b-boim records CD
It’s there and then it’s not there. When it vanishes, it leaves only a slight after echo, not even a trace really, a trace of a trace, something that only the keenest seekers could make out. The faintest of paths to guide the dedicated and leave the rest to founder in the wilderness. But when it’s there, it is totally and utterly present, if only for a second, encompassing everything about itself in this terse signal, the metallic chime arriving in an instant and bringing with it the totality of everything that has gone before and end everything that will come after in this perfect moment. Perfect, that is, until the next perfect moment.
shizuka ni furu ame is a composition by Radu Malfatti, created especially for the Chilean guitarist Cristián Alvear. Over 54 minutes, Malfatti punctuates long periods of silence with simple plucked guitar notes, creating something of singular, sparse beauty. “shizuka ni furu ame in Japanese means something like a quiet, sparse falling rain. A lot of space in between the drops. Time to listen,” explains Alvear. “All sounds are played not too quiet but careful. Let the chords ring till the shadow of the sound starts to evade your mind”.
And this is certainly true, at least for the first several listens. The sounds are soft, almost muffled, like the strange quietness after a snowfall. Alvear’s plucked strings ring out gently, like temple bells. Occasionally, those plucks are accompanied by a quieter follow-up note, as if Alvear has caught another string with his sleeve accidentally. Or perhaps it’s the ghost of a note, caught between the two states of playing and not playing.
Yet subsequent listens bring a change in mood. The differences between sound and silence become magnified, and as my ears focus in on what’s happening over the 50 or so minutes of the piece, these notes really do start to sound … monolithic, almost, or perhaps sculptural is a better word. Huge trees wrought from steel, veering up from the bare landscape. Or icebergs, their ominous depths concealed by the cold ocean surrounding it. The intervals between those plucks vary each time, which imbues them with an almost unbearable, jittery tension, relieved only partially by clang of the struck strings.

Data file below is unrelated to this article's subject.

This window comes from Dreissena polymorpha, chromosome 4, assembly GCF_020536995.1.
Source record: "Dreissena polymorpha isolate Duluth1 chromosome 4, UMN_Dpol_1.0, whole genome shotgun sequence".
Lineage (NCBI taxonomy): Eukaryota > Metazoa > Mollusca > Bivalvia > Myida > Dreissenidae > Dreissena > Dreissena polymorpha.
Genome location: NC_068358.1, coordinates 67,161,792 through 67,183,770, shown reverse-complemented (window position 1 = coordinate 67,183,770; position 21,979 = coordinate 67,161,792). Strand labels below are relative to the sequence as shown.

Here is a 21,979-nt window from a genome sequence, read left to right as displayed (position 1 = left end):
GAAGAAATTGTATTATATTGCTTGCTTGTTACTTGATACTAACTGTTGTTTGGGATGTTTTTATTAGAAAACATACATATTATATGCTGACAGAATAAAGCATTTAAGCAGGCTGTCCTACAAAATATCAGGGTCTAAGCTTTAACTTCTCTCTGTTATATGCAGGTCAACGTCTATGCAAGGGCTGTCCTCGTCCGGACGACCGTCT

And of course, there’s the environmental sound that rushes in to fill those spaces when listening without headphones. At the moment, I can hear the winter blusters ruffling the trees in the garden, the construction teams arguing next door and the distant whine of the washing machine as it comes to the end of another cycle. I quite like this sonic contamination – it’s offers a very different listening experience to that of a headphone session, in which the contrast between presence and absence is clearly demarcated.
Even without headphones Alvear and Malfatti’s soundworld is compelling. Instead of merging with the rumbles and chaos of everyday domestic life, shizuka ni furu ame exhibits a restrained insistence, a singular ‘of-itself-ness’ that prompts the ear to seek it out among the background jumble without even realising what it is doing. A ritual, an escape, a meditation.